Creating a Newscast as an ESL Lesson

Professional news anchors onset before a broadcast
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Media is an ever-present reality and one that students are intimately familiar with. As such, diving into the media landscape offers multiple avenues for interesting lessons that will hold students' attention. You can start by studying media-related words so that students are familiar with the basics. From there, lesson plans can revolve around anything from watching news videos on YouTube to publishing a class newspaper. One activity that helps students cover a variety of media related themes is to have students create and act out a newscast. The larger the class, the more roles students can take on. Perhaps your class might even put up the final version online.

ESL Newscast Lesson Plan Breakdown

  • Aim: Develop a working knowledge of vocabulary related to media
  • Activity: Creating a newscast
  • Level: Intermediate to advanced

Lesson Activities

  • Study media-related vocabulary covering the basics of printed and broadcast video.
  • Discuss different roles on news broadcasts including anchorpersons, meteorologists, and sports reporters. 
  • Compare and contrast printed and broadcast media and how they are currently used in our daily lives.
  • Watch a video on YouTube or on TV of a typical newscast together as a class. It's not necessary to watch an entire broadcast. However, students should have a chance to become familiar with a range of reports.
  • Watch the newscast a second time and ask students to take note of typical phrases used to introduce various reports and reporters, as well as make transitions.
  • Review transition phrases in small groups with students matching language functions to appropriate phrases.
  • Ask students to write out two alternate phrases for each language function. 
  • As a class, review possible phrases. Write phrases on the whiteboard, or take note in a document to print out for students.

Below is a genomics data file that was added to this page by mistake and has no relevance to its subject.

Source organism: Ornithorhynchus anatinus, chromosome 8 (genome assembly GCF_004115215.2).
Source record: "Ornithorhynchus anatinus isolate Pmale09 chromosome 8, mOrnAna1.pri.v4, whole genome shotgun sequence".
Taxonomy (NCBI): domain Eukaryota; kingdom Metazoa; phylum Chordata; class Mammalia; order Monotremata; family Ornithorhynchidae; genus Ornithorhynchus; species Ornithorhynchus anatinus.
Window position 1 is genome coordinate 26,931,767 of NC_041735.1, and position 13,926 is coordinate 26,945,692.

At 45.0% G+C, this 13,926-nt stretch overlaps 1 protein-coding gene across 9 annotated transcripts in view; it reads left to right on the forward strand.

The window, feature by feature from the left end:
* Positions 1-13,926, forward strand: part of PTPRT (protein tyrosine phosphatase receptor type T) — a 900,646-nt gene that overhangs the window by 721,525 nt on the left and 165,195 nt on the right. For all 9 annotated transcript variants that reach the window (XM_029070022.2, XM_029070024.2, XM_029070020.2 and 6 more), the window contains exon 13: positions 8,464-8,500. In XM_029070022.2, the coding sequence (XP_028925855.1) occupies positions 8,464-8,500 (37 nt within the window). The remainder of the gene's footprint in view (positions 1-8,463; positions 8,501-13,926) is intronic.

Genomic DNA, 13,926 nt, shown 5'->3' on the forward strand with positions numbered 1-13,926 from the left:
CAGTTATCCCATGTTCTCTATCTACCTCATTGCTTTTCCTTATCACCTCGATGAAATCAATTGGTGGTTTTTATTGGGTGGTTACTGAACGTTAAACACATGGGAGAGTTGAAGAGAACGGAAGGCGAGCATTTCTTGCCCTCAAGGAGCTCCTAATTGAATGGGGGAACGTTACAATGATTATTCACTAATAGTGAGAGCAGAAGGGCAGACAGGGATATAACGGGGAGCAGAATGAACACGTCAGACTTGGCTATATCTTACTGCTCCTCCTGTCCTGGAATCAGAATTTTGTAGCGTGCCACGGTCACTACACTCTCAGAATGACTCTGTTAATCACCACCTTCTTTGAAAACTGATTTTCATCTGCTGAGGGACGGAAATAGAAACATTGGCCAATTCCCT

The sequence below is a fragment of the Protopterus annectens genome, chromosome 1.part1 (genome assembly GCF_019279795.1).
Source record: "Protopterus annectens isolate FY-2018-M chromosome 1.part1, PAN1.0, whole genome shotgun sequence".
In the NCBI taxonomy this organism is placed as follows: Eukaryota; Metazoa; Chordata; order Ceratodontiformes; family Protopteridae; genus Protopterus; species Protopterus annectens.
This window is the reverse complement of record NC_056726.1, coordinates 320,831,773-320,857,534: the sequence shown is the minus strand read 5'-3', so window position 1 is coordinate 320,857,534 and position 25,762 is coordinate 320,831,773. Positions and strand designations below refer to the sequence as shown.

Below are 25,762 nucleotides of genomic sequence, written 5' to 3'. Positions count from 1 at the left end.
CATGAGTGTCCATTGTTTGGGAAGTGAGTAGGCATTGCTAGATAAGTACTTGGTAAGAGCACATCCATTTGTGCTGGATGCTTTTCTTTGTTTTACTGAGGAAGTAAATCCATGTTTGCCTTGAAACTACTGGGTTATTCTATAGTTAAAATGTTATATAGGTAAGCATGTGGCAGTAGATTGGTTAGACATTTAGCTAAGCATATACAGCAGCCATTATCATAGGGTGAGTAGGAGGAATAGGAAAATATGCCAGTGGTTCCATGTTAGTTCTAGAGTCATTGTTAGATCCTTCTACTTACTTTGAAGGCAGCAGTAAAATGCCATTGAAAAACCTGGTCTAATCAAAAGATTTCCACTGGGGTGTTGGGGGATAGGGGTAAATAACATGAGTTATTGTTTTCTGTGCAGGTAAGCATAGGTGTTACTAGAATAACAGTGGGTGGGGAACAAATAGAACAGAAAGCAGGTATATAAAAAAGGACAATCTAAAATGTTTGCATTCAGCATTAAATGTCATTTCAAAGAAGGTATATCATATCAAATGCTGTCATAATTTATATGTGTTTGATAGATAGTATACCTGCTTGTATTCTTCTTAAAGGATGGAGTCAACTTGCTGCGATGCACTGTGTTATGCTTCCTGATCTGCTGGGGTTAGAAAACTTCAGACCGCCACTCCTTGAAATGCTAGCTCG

• Ask groups to read a transcript of a typical broadcast. I've included an easy version below, but advanced classes should be able to handle actual broadcast transcripts.
  • Next, students script out a short newscast in groups of four to six. One student should take on the role of anchorperson, one as the weatherperson, another as a sports reporter. For larger groups, add various reporters as required. For example, one group might have a gossip reporter from Hollywood, another group might have a reporter on assignment in China, etc. 
  • Ask students to work together to write a short newscast with each student responsible for his or her own role / report.
  • Review students' scripts as needed and help out with transitional language.
  • Have students practice the newscast until they can deliver the news comfortably with little reference to the script. 
  • Enjoy the newscasts as a class. If it's really good, share the newscast online. 
  • Afterwards, repeat the fun with this lesson on writing dramatic scripts as a class.

Newscaster Language

Match the following purpose to the jargon phrases that follow. Once you've matched the phrases, come up with two additional phrases that might be used to accomplish the same function:

  • Opening the newscast